May 14, 2008 – ATLANTA (CIDRAP News) – The drive to increase the number of Americans who get vaccinated against influenza may stumble on disagreements within medicine and public health over where vaccination should take place.
Over several hours Tuesday, participants at the annual National Influenza Vaccine Summit struggled with the competing goals of getting shots and nasal sprays into as many patients as possible, while protecting the investments of the patients' regular doctors and the entrepreneurship of alternative vaccination sites.
Doctors' representatives complained that vaccine orders appear to go first to large-scale vaccination programs that draw away patients. But community and alternative vaccinators replied that some physician practices are referring patients to public health clinics in order to avoid the uncompensated discussion time needed to deal with patients' fears of vaccines.
Meanwhile, the US Department of Health and Human Services (HHS) announced a new program that it hopes will stimulate public confidence in flu vaccine, by encouraging healthcare workers within HHS to take the nasal spray or shot.
'Medical home' versus maximum coverage
The debate over where vaccination takes place centers on the concept of a "medical home," an idea that was advanced by the Institute of Medicine in 2001 and described in a 2007 white paper signed by four medical associations. That paper recommends that a single physician take responsibility for delivering a patient's care, monitoring the network of other providers the patient deals with, and collecting all reports about the patient into a single record.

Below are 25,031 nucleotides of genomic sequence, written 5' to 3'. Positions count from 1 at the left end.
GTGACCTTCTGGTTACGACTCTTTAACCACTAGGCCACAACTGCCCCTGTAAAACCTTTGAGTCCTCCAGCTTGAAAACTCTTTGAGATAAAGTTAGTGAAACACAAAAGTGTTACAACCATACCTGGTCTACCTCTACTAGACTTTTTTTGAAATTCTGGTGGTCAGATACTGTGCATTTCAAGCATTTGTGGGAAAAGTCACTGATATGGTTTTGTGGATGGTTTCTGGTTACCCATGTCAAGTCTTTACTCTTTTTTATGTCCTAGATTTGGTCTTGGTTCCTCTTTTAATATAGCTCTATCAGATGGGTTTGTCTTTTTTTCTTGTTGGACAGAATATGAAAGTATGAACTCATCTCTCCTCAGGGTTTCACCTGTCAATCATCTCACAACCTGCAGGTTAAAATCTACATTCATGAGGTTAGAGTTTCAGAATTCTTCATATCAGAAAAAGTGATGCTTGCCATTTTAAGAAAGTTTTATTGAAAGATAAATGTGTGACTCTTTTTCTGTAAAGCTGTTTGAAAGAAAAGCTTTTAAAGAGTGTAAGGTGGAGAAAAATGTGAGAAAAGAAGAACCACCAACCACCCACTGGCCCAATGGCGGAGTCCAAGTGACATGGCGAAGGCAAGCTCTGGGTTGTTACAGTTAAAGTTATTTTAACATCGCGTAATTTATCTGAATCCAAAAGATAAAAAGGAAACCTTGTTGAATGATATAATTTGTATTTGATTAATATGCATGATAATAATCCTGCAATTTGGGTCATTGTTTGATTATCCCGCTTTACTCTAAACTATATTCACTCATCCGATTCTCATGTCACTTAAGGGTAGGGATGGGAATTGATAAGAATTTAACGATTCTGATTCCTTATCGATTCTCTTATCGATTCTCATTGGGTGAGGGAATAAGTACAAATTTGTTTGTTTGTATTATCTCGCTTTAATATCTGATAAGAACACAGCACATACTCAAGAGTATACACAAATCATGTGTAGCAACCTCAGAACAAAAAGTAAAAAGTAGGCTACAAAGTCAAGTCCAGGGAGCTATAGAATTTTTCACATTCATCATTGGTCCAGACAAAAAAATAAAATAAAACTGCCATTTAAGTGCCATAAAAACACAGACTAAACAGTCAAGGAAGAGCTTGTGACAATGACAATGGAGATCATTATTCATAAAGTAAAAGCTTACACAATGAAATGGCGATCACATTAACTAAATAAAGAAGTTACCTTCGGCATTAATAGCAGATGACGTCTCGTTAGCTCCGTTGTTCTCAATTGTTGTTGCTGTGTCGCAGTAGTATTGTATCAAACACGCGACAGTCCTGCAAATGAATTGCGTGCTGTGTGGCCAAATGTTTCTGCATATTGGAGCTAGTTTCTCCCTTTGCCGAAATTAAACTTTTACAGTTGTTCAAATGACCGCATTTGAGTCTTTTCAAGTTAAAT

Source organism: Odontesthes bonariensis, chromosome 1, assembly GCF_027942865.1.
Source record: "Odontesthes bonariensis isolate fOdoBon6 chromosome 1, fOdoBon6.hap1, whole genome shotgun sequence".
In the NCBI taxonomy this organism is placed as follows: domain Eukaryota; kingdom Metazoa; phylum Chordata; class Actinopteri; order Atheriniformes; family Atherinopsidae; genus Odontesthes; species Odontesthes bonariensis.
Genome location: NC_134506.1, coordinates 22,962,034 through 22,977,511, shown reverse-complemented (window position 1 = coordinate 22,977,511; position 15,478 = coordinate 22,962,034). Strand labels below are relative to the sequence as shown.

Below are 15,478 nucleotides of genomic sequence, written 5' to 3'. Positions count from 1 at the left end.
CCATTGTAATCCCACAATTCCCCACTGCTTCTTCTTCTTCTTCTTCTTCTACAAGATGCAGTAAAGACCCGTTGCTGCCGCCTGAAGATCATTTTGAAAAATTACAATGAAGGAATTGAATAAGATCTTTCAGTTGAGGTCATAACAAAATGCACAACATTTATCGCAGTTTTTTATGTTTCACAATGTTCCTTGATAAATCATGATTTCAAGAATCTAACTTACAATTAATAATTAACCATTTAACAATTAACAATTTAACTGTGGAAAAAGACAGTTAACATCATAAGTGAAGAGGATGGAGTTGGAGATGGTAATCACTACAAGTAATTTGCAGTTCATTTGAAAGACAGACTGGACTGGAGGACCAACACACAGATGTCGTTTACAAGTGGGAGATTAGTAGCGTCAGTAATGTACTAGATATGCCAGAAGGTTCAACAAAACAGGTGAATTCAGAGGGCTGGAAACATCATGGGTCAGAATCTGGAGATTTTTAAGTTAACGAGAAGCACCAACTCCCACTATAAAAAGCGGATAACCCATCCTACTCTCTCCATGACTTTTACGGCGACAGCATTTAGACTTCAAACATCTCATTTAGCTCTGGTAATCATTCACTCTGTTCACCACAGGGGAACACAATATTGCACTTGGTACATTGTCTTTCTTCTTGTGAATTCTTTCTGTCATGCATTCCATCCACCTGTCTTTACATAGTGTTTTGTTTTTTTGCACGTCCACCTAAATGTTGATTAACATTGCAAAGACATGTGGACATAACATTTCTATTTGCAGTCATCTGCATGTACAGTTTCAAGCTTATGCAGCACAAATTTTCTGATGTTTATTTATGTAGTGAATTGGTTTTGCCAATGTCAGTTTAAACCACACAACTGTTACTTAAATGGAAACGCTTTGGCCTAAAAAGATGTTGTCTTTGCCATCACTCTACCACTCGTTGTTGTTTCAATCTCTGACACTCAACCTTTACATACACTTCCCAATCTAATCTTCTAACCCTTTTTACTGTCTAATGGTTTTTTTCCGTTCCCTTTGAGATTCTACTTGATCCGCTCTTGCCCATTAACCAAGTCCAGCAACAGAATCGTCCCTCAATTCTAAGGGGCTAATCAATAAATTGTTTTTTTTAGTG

The goal is to avoid fragmentation. But flu vaccination challenges that concept because it is deliberately delivered in a fragmented manner, via doctors' offices, public clinics, pharmacies, workplace campaigns, grocery stores and other sites. That ad hoc system developed, with health authorities' approval, to ease the pressure of administering large amounts of vaccine in a short period of time. But summit participants said the unintended consequence has been to steer at least information and in some cases patients away from primary care physicians.
"We all value the medical home, we want patients cared for in a medical home, but statistics . . . show that 48% of family practice [physicians] will refer outside of the medical home to public health" for vaccination, said Patricia Stinchfield of the Children's Hospitals and Clinics of Minnesota, who spoke on behalf of the National Association of Pediatric Nurse Practitioners. Describing a late-season rush to vaccination following several deaths from flu in Minnesota, she said, "People went to their medical home and their medical home said, 'We did that in October, so find someplace else.'"
A deep-rooted misconception
Vaccinations are not taking place because patients and medical staff alike think of flu vaccine as something given only in the fall, according to several participants at the meeting, which drew 230 people.
"I have to fight my staff every month," said Dr. Kim Dixon, an internist at St. Peter's University Hospital in New Jersey. "In January, the nurses sent all the vaccine vials back to the central pharmacy from our clinic site and I told them to get them back. In February, it was the same thing."
The summit was founded in 2001 following a vaccine shortage to give flu vaccination's many participants—public health, clinical medicine, manufacturers, and distributors, among others—a chance to express frustration and work out strategies. The shortage problem has since vanished: Last year manufacturers delivered a record number of doses, and 19% of them went unused. But the frustration over uneven distribution remains.